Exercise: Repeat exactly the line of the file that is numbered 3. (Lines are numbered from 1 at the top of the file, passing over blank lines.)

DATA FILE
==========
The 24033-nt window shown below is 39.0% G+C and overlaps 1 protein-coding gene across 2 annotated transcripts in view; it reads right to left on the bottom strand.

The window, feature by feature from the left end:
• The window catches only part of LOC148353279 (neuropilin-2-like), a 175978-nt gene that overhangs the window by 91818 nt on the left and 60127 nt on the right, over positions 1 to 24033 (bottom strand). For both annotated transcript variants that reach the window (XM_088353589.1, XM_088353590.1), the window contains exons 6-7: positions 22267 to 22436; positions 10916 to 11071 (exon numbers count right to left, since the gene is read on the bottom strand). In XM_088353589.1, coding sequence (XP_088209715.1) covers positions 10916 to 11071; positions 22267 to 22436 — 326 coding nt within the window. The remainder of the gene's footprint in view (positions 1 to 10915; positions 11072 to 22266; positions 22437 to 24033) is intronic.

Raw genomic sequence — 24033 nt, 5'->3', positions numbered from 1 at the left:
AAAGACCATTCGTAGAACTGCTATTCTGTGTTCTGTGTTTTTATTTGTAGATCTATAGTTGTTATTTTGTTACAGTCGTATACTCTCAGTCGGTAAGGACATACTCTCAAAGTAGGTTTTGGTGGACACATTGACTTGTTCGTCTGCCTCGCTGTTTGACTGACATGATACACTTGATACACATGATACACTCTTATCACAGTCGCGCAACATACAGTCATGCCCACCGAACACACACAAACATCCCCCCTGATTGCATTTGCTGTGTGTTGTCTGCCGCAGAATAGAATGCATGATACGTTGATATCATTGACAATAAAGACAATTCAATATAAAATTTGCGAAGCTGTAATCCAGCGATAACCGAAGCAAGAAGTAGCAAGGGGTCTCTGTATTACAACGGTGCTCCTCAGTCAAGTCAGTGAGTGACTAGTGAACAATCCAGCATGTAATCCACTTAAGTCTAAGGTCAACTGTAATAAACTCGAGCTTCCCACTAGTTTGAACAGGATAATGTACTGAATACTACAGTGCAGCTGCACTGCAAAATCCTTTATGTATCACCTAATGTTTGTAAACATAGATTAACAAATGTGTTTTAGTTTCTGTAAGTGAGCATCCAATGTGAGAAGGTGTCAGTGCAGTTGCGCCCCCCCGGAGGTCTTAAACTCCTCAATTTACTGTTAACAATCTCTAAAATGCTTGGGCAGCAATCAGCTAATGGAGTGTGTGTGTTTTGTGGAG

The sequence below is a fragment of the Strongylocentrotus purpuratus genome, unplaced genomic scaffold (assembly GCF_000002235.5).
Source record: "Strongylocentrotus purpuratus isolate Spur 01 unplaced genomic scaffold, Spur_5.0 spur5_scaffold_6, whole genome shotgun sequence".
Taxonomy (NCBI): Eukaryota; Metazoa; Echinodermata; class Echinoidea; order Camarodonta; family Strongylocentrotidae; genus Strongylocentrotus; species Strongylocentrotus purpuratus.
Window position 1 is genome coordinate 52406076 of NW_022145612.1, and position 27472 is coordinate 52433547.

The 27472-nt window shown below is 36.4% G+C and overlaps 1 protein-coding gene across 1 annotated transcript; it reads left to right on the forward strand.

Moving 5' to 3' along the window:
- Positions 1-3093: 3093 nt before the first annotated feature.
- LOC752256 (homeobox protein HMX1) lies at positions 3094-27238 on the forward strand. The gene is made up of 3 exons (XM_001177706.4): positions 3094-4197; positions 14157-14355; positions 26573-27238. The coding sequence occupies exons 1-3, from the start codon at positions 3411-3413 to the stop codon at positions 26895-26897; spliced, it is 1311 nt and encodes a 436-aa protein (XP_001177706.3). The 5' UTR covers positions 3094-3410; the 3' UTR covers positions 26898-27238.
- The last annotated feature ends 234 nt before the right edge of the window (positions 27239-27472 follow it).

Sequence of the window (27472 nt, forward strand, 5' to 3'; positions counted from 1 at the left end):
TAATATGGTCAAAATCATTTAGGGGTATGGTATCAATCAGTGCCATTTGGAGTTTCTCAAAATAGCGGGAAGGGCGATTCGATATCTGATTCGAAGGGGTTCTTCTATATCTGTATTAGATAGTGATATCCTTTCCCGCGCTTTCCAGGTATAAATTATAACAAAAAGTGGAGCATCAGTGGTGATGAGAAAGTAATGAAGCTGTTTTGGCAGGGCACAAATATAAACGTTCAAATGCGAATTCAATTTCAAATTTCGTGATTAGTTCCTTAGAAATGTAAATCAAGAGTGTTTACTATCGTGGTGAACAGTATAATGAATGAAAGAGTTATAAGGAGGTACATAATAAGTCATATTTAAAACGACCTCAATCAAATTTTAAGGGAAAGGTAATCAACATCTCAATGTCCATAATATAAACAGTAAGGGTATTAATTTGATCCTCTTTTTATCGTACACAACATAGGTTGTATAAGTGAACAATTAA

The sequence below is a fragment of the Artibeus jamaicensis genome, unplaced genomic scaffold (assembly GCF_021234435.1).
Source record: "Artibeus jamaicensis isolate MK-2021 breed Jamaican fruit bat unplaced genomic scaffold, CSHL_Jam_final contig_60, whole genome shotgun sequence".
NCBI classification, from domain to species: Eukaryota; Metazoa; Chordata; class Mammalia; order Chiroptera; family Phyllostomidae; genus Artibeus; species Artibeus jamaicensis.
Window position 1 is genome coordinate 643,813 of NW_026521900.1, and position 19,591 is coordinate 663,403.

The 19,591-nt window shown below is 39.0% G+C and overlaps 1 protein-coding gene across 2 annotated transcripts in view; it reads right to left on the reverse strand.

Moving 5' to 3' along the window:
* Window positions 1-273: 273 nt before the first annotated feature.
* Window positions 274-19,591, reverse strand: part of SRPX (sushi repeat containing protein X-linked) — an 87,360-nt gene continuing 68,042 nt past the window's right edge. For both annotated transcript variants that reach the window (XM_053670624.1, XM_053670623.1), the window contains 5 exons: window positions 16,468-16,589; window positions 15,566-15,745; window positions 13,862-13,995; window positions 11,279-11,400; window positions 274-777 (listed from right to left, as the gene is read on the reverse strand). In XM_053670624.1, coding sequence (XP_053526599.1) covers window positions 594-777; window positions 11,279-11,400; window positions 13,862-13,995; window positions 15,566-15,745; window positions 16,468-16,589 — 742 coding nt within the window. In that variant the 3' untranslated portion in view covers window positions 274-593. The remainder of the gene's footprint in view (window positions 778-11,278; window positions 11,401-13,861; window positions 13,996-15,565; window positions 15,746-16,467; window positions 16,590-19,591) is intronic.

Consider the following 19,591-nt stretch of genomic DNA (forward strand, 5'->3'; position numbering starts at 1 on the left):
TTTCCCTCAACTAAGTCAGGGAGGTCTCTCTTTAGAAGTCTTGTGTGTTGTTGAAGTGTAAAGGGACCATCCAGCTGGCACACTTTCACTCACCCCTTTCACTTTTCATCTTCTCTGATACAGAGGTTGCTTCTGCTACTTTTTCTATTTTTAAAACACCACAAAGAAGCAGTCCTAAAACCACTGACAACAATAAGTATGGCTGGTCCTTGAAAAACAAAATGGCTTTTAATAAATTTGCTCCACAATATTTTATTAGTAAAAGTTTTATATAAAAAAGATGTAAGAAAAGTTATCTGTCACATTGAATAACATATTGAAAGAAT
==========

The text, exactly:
• The window catches only part of LOC148353279 (neuropilin-2-like), a 175978-nt gene that overhangs the window by 91818 nt on the left and 60127 nt on the right, over positions 1 to 24033 (bottom strand). For both annotated transcript variants that reach the window (XM_088353589.1, XM_088353590.1), the window contains exons 6-7: positions 22267 to 22436; positions 10916 to 11071 (exon numbers count right to left, since the gene is read on the bottom strand). In XM_088353589.1, coding sequence (XP_088209715.1) covers positions 10916 to 11071; positions 22267 to 22436 — 326 coding nt within the window. The remainder of the gene's footprint in view (positions 1 to 10915; positions 11072 to 22266; positions 22437 to 24033) is intronic.